Article

Mitogen-activated 70K S6 kinase. Identification of in vitro 40 S ribosomal S6 phosphorylation sites.

Friedrich Miescher Institute, Basel, Switzerland.
Journal of Biological Chemistry (Impact Factor: 4.6). 12/1991; 266(33):22770-5.
Source: PubMed

ABSTRACT Recently we purified and cloned the mitogen/oncogene-activated Mr 70,000 (70K) S6 kinase from the livers of rats treated with cycloheximide (Kozma, S. C., Lane, H. A., Ferrari, S., Luther, H., Siegmann, M., and Thomas, G. (1989) EMBO J. 8, 4125-4132; Kozma, S. C., Ferrari, S., Bassand, P., Siegmann, M., Totty, N., and Thomas, G. (1990) Proc. Natl. Acad. Sci. U. S. A. 87, 7365-7369). Prior to determining the ability of this kinase to phosphorylate the same sites observed in S6 in vivo, we established the effects of different cations and autophosphorylation on kinase activity. The results show that the 70K S6 kinase is dependent on Mg2+ for activity and that this requirement cannot be substituted for by Mn2+. Furthermore, 50-fold lower concentrations of Mn2+ block the effect of Mg2+ on the kinase. This effect is not limited to Mn2+ but can be substituted for by a number of cations, with Zn2+ being the most potent inhibitor, IC50 approximately 2 microM. In the presence of optimum Mg2+ concentrations the enzyme incorporates an average of 1.2 mol of phosphate/mol of kinase and an average of 3.7 mol of phosphate/mol of S6. The autophosphorylation reaction appears to be intramolecular and leads to a 25% reduction in kinase activity toward S6. In the case of S6 all of the sites of phosphorylation are found to reside in a 19-amino acid peptide at the carboxyl end of the protein. Four of these sites have been identified as Ser235, Ser236, Ser240, and Ser244, equivalent to four of the five sites previously observed in vivo (Krieg, J., Hofsteenge, J., and Thomas, G. (1988) J. Biol. Chem. 263, 11473-11477). A fifth mole of phosphate is incorporated at low stoichiometry into the peptide, but the amino acid which is phosphorylated cannot be unequivocally assigned. The low level of phosphorylation of the fifth site in vitro is discussed with regard to known results and to a potential three-dimensional model for the carboxyl terminus of S6.

0 Followers
 · 
62 Views
  • [Show abstract] [Hide abstract]
    ABSTRACT: Successful myelin repair in the adult CNS requires the robust and timely production of myelin proteins to generate new myelin sheaths. The underlying regulatory mechanisms and complex molecular basis of myelin regeneration, however, remain poorly understood. Here, we investigate the role of ERK MAP kinase signaling in this process. Conditional deletion of Erk2 from cells of the oligodendrocyte lineage resulted in delayed remyelination following demyelinating injury to the adult mouse corpus callosum. The delayed repair occurred as a result of a specific deficit in the translation of the major myelin protein, MBP. In the absence of ERK2, activation of the ribosomal protein S6 kinase (p70S6K) and its downstream target, ribosomal protein S6 (S6RP), was impaired at a critical time when premyelinating oligodendrocytes were transitioning to mature cells capable of generating new myelin sheaths. Thus, we have described an important link between the ERK MAP kinase signaling cascade and the translational machinery specifically in remyelinating oligodendrocytes in vivo. These results suggest an important role for ERK2 in the translational control of MBP, a myelin protein that appears critical for ensuring the timely generation of new myelin sheaths following demyelinating injury in the adult CNS. Copyright © 2015 the authors 0270-6474/15/357850-16$15.00/0.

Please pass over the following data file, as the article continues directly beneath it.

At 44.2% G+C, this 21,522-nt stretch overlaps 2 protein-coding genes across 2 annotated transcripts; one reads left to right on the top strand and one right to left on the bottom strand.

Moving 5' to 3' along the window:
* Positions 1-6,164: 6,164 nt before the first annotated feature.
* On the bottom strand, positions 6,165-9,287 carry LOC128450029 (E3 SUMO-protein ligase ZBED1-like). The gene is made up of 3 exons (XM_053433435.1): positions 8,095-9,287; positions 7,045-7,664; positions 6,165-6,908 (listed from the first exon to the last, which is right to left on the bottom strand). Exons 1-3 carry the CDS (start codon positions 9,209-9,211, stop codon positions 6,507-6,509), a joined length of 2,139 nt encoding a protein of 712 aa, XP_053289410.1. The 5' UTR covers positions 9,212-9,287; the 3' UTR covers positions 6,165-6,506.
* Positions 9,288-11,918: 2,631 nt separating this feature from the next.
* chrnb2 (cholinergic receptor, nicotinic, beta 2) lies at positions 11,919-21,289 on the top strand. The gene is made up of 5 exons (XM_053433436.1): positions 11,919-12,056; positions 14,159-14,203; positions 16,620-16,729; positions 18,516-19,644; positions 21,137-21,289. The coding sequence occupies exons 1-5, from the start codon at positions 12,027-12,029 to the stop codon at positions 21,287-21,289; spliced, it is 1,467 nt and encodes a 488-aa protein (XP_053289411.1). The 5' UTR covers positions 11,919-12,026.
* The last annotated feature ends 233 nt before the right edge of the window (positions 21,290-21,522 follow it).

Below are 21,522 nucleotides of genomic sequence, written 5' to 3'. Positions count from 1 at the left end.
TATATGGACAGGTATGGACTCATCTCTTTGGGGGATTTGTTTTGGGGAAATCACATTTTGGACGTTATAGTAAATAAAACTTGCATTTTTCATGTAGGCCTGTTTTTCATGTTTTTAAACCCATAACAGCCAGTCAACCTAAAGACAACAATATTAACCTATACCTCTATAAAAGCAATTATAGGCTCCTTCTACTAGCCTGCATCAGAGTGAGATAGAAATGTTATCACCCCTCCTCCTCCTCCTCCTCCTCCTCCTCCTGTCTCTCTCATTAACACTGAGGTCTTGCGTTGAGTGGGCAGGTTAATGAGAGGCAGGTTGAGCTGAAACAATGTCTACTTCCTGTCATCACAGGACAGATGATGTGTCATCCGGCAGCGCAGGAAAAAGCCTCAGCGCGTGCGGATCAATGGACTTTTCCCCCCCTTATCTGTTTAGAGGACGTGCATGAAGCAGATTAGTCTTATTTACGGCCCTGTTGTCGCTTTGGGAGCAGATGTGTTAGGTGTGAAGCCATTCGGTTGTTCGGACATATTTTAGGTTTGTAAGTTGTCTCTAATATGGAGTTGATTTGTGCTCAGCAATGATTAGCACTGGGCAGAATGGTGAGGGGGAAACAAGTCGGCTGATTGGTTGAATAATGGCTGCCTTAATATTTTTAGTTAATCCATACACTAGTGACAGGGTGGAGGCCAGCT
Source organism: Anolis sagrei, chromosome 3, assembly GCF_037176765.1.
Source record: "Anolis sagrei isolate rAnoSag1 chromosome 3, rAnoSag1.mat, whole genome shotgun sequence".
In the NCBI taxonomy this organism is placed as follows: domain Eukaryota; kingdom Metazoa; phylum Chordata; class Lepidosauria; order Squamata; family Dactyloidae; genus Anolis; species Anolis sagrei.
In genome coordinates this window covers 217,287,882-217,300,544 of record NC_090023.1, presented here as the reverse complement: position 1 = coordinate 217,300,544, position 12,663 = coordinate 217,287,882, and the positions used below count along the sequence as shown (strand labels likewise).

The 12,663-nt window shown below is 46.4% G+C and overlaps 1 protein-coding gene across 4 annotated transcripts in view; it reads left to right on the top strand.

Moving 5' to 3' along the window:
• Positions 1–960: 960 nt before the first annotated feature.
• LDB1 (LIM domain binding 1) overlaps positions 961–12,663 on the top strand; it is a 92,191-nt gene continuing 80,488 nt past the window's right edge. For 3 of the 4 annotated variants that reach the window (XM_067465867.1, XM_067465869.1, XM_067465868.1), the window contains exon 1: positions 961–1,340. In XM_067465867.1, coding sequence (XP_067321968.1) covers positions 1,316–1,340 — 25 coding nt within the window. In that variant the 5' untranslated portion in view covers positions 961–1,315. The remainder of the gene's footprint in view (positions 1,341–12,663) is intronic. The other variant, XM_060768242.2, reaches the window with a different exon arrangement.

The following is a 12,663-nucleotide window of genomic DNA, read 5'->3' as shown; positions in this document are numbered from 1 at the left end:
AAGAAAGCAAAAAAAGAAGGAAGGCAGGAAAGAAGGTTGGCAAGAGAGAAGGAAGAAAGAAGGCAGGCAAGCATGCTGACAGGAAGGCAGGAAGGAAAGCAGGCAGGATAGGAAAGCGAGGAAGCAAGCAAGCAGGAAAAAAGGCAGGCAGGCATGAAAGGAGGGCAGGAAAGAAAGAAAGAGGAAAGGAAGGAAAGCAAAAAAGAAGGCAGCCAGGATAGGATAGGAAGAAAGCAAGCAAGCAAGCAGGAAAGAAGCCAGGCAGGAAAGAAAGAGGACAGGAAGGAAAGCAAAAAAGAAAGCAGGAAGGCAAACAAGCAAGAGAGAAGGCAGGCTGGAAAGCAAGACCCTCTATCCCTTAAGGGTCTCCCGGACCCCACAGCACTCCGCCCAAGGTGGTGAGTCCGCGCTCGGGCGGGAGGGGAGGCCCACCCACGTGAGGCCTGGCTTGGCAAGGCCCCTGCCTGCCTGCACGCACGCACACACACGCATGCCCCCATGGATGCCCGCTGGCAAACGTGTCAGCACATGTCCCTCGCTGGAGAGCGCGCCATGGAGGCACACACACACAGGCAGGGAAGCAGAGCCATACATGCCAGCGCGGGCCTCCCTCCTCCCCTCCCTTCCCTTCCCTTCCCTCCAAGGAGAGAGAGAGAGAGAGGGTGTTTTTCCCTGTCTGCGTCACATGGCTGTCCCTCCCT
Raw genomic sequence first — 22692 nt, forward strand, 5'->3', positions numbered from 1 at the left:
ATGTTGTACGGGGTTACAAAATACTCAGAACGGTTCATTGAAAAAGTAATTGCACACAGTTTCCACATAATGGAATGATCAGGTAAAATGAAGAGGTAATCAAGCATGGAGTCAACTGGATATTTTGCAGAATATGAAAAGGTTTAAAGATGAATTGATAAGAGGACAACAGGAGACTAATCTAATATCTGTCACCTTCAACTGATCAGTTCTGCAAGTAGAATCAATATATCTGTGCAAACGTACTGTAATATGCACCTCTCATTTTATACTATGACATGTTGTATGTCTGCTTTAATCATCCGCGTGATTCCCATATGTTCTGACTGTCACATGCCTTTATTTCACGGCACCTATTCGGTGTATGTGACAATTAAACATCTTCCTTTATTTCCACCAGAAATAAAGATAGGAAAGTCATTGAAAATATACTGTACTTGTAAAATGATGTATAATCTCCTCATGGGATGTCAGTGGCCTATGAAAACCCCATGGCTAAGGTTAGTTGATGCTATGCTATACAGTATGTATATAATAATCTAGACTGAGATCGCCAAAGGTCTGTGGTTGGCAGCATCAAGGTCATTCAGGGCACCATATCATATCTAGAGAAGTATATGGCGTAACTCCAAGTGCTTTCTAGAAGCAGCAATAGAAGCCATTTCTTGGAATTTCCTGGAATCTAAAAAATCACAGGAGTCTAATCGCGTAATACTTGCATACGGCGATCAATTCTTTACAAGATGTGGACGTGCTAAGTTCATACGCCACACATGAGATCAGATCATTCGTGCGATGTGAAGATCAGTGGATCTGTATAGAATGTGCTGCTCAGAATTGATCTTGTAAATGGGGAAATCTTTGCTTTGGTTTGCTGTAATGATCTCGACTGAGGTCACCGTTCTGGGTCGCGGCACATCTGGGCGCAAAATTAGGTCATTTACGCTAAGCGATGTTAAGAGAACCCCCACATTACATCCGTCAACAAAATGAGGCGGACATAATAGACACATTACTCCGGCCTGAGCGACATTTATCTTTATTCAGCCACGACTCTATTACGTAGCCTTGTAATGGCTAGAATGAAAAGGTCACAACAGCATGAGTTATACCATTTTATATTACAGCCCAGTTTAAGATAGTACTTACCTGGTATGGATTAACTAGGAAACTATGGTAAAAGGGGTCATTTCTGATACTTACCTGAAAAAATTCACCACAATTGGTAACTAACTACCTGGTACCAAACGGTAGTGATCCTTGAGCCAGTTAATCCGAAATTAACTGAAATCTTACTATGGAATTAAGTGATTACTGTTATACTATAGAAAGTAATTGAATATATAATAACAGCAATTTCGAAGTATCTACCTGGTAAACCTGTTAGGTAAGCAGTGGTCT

The Journal of Neuroscience : The Official Journal of the Society for Neuroscience 05/2015; 35(20):7850-65. DOI:10.1523/JNEUROSCI.4380-14.2015 · 6.75 Impact Factor
  • [Show abstract] [Hide abstract]
    ABSTRACT: Neural progenitor cells (NPCs) have distinct proliferation capacities at different stages of brain development. Lin28 is an RNA-binding protein with two homologs in mice: Lin28a and Lin28b. Here we show that Lin28a/b are enriched in early NPCs and their expression declines during neural differentiation. Lin28a single-knockout mice show reduced NPC proliferation, enhanced cell cycle exit and a smaller brain, whereas mice lacking both Lin28a alleles and one Lin28b allele display similar but more severe phenotypes. Ectopic expression of Lin28a in mice results in increased NPC proliferation, NPC numbers and brain size. Mechanistically, Lin28a physically and functionally interacts with Imp1 (Igf2bp1) and regulates Igf2-mTOR signaling. The function of Lin28a/b in NPCs could be attributed, at least in part, to the regulation of their mRNA targets that encode Igf1r and Hmga2. Thus, Lin28a and Lin28b have overlapping functions in temporally regulating NPC proliferation during early brain development. © 2015. Published by The Company of Biologists Ltd.
    Development 05/2015; 142(9):1616-27. DOI:10.1242/dev.120543 · 6.27 Impact Factor
  • Source
    [Show abstract] [Hide abstract]
    ABSTRACT: mTOR is a central nutrient sensor that signals a cell to grow and proliferate. Through distinct protein complexes it regulates different levels of available cellular energy substrates required for cell growth. One of the important functions of the complex is to maintain available amino acid pool by regulating protein translation. Dysregulation of mTOR pathway leads to aberrant protein translation which manifests into various pathological states. Our review focuses on the role mTOR signaling plays in protein translation and its physiological role. It also throws some light on available data that show translation dysregulation as a cause of pathological complexities like cancer and the available drugs that target the pathway for cancer treatment.
    01/2014; 2014:686984. DOI:10.1155/2014/686984